A September 2006 trip
to Donegal by hagnel2
Quote: This journal covers journeys through Sligo, the Inishowen Peninsula (in the Republic) and a memorable trip to Glenveagh National Park in County Donegal.
Ireland is one of my favourite places, each county has its own charm; even when it pours down there is always something to cast a spell be it a misty scene or friendly encounter with the locals. This county and park has some of the most stunning and varied countryside that rivals anything I have seen anywhere else in my travels: oak and pine forests, plunging cliffs and peaceful beaches. Golden eagles extinct 100 years ago have returned to Glenveigh, red deer roam freely, and a highland castle sits in the midst of this huge conservation area.In the Republic, the Inishowen peninsula (Inis Eogan) juts into the wild Atlantic. The best way to explore this unique area is to follow the well-signed 100-mile circular tour. We began our journey the from the east route, following the road from Derry up to Muff the international border. Lough Foyle is to your right until you reach Inishowen Head, the driver will need to keep his eyes on the road while his passenger enjoys coastal scenery.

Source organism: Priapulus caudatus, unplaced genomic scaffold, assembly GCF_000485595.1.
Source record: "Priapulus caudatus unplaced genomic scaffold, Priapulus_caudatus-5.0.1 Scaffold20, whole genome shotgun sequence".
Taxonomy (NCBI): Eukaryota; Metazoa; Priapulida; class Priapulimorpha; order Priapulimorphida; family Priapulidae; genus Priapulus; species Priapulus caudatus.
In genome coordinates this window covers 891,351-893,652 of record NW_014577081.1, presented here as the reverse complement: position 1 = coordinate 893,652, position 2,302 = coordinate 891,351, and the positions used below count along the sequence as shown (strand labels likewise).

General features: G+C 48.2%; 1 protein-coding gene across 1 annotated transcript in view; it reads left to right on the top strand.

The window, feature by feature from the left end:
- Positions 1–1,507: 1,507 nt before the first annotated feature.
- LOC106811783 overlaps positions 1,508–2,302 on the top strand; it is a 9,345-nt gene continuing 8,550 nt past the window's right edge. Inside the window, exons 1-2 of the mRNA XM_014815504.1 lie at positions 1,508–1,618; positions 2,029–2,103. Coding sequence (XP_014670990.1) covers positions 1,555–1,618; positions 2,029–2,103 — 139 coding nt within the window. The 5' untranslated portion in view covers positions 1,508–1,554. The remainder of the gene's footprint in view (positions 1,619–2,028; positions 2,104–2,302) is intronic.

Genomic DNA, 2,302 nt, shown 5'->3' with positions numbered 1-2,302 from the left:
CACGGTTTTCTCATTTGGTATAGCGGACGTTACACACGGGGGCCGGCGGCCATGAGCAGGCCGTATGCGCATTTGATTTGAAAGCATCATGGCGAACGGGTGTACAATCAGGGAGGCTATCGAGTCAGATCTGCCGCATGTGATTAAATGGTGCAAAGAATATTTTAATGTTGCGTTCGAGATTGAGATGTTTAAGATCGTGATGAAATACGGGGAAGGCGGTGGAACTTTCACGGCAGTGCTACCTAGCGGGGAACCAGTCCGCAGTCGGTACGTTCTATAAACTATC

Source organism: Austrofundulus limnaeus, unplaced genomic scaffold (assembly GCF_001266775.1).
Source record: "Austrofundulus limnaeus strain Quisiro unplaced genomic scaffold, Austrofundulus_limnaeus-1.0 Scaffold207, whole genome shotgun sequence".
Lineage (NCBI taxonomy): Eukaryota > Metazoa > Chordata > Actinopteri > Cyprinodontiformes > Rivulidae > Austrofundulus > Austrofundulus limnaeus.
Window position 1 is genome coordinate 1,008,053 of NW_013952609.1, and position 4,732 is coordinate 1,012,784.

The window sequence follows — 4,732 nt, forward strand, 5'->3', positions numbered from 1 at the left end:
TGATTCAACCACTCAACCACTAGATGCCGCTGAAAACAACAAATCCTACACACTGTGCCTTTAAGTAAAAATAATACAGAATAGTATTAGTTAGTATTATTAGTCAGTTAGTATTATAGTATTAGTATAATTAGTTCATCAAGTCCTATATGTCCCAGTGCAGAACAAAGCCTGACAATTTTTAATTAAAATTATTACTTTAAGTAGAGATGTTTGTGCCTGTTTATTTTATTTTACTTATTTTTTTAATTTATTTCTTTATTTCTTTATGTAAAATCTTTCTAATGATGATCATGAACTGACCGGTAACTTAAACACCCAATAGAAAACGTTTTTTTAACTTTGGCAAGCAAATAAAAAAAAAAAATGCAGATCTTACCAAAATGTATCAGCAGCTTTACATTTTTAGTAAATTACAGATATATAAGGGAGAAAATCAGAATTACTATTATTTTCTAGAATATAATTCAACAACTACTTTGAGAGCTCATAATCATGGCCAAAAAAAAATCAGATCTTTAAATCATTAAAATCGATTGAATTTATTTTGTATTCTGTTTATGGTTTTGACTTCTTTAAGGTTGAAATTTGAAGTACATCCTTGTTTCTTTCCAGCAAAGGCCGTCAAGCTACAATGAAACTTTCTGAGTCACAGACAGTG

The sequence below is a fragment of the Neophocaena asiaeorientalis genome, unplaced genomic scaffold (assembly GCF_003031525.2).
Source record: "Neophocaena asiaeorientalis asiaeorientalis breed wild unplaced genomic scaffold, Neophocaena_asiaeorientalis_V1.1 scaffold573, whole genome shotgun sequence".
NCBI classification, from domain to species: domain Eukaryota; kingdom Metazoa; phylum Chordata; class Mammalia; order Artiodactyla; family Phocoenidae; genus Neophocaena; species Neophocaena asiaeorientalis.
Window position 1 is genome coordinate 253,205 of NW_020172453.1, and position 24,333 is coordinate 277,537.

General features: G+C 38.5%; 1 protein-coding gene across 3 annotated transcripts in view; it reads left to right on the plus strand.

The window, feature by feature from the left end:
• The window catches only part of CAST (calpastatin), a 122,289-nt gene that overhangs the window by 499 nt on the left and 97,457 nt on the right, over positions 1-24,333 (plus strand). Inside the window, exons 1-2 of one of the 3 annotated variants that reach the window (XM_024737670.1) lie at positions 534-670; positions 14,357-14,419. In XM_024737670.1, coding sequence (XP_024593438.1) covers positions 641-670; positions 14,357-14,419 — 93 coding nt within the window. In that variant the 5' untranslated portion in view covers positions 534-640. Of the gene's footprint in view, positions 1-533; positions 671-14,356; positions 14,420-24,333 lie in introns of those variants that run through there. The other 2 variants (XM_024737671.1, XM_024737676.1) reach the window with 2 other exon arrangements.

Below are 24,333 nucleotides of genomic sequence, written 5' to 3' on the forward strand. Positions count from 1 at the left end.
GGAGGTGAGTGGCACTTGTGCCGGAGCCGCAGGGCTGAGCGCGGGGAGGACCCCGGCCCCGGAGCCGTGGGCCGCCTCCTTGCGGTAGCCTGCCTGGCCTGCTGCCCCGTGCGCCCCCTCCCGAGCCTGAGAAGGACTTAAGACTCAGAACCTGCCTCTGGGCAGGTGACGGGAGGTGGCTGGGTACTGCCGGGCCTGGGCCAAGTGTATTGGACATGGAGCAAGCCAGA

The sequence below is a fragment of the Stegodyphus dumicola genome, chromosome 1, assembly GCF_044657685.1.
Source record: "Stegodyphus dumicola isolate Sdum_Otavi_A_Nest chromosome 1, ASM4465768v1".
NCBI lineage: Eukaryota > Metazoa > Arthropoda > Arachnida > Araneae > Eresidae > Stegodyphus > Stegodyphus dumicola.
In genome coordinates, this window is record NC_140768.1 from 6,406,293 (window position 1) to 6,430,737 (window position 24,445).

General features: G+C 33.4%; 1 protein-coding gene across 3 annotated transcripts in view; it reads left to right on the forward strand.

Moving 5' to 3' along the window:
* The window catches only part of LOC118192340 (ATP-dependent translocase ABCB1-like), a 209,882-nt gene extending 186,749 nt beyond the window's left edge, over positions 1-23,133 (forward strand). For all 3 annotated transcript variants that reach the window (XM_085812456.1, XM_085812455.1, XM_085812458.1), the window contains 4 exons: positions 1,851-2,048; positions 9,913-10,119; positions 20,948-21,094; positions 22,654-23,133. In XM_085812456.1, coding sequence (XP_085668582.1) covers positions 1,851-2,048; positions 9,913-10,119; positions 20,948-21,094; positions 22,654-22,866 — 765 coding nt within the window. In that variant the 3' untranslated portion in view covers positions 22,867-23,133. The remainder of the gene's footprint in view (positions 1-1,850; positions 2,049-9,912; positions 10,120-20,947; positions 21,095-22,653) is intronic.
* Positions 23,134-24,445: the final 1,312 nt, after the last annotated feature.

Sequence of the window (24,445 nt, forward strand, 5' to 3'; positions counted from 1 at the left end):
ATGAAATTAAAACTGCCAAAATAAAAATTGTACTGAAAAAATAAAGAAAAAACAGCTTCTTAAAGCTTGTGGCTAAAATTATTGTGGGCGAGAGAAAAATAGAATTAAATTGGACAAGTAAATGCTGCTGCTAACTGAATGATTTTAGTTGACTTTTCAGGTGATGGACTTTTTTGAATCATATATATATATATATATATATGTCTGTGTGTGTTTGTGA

The peninsula is only twenty-six miles long by approximately twenty-five wide but small things do come in small packages and this holds much for the visitor. Malin Head the northernmost point in Ireland was a real highlight, a timeless place, the Ireland of everyone’s imaginings. Bordered by the North Atlantic, Lough’s Foyle and Swilly this ancient territory predates the county by many centuries.County Sligo is Yeats country. William Butler Yeats lived in Sligo during his youth; his Grandfather owned a shipping company and a mill on the Garavogue River. Sligo is an area rich in Pre-historic sites and its town is a bustling friendly place filled with traditional music pubs and fine places to eat and shop. The poet is buried at Drumcliff beneath his loved mountain Ben Bulben the grave is well signed and easy to find. The surrounding landscapes infuse the best of Yeats poetry and sometimes locals recite the most popular ones over a friendly drink. The subject of his best-known poem "The Lake Isle of Insifree" just outside the town is indeed a magical place.